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Bringing Practicality to the Biotech Debate

By Willie Vogt
Farm Progress
Thursday, February 1, 2001

C.S. Prakash, a Tuskegee University molecular biologist, has become a de facto evangelist for biotech through his effort to get scientists to sign onto a petition in support of the technology. So far, 3,500 have.

The debate over biotech issues has, until recently, been framed by groups and individuals opposed to the technology. And often little has been heard from the scientific community, but an India-born molecular biologist from Tuskegee University is working to get scientists to speak up and help tell the benefits of biotechnology.

In his quiet, heavily accented voice, C.S. Prakash and his arguments would sound as welcome in a meeting of farmers who want access to the technology as he does in a room full of researchers. He talks about how the technology can be put to use, the potential for new markets and new crops that didn't exist before. He notes that while there are detractors of the technology they may not be aware of the extent to which people have manipulated genes in conventional ways for thousands of years. Prakash, who has seen what happens when government leaders shut the door on trade and technology, knows the benefits of biotech if put to use in developing countries. "In India some past leaders kept a lid on the technology but they want to help the poor. They ended up redistributing poverty," he notes.

Trouble is, a vocal group of detractors living in developed countries is working hard to take away access to that technology, and he's not happy about it. "There are people who are starving because they don't have access to the right technology," he notes. "Biotechnology could offer them ways to improve their standard of living, and for governments to turn away that technology isn't right."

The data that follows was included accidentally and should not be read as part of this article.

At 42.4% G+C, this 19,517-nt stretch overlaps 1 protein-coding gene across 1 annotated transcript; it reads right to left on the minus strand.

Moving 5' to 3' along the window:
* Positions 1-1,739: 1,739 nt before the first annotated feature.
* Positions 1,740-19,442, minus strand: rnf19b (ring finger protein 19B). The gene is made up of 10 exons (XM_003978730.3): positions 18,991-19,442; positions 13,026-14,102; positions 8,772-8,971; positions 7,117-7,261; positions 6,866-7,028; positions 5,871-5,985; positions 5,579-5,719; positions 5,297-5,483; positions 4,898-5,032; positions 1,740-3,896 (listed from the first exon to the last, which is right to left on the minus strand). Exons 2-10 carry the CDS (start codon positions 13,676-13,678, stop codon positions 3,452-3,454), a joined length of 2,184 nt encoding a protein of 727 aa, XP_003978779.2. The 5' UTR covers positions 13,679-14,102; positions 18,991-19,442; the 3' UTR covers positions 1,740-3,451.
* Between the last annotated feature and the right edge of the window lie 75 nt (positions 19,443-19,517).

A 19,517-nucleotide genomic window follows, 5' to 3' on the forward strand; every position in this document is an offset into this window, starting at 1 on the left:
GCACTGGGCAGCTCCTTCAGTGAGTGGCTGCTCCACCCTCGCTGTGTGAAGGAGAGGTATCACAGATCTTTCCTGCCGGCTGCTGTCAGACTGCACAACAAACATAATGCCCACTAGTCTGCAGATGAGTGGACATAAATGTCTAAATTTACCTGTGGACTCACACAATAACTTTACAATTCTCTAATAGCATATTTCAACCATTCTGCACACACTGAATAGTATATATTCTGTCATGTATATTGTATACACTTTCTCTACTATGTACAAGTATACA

Beyond Golden Rice

Sure, he talks about the now familiar Golden Rice program that someday will yield a rice that carries much more beta carotene (Vitamin A) in each kernel. But he sees other opportunities ranging from plants that can help solve localized environmental problems to crops that keep fresher longer so farmers can boost their income. "About 50% of all crops harvested in India spoil before they make it to market," he notes.

Prakash notes that there are valid ethical discussions that should be conducted regarding the use of biotech in food. As a vegetarian -- his kids aren't -- he questions whether it's a good idea to import genes from animals into crops. "There are already enough problems with public perception of this technology, why would you add more," he comments. "Let's concentrate on the key areas where this technology can be used."

Take environmental remediation. Researchers have identified genes in some plants that would transport salt to a safer places within the plant cell and thus minimizing salt damage to the plant growth. For areas where saline issue are a problem, such food crops can be grown on salty soils such as in coastal areas. He sees a number of areas where the research could offer farmers a big payoff.

A petition to get attention

As the biotech arguments swirled through the press in 1999, Prakash became disturbed. He didn't see enough participation in the debate by scientists who have a better understanding of the underlying technology. That's when he started circulating his petition asking scientists to sign on in support of biotechnology.

And some big names have, including Norman Borlaug, father of the Green Revolution; and James Watson, of Watson and Crick fame - the discoverers of DNA. "I did work to get some 'celebrities' on the petition to draw attention to it," Prakash admits with a sly grin. "But we've got more than 3,500 signatures now and more are interested."

You can take a look at the petition by visiting the Web site for Prakash's organization, the Agbioworld Foundation Inc. http://www.agbioworld.org/

Will this quiet Indian scientist be able to counter the movements of environmental and anti-trade groups? That remains to be seen in the future, but he knows what's at stake and from his perspective it's the future of developing countries where, today, starvation is sadly not uncommon.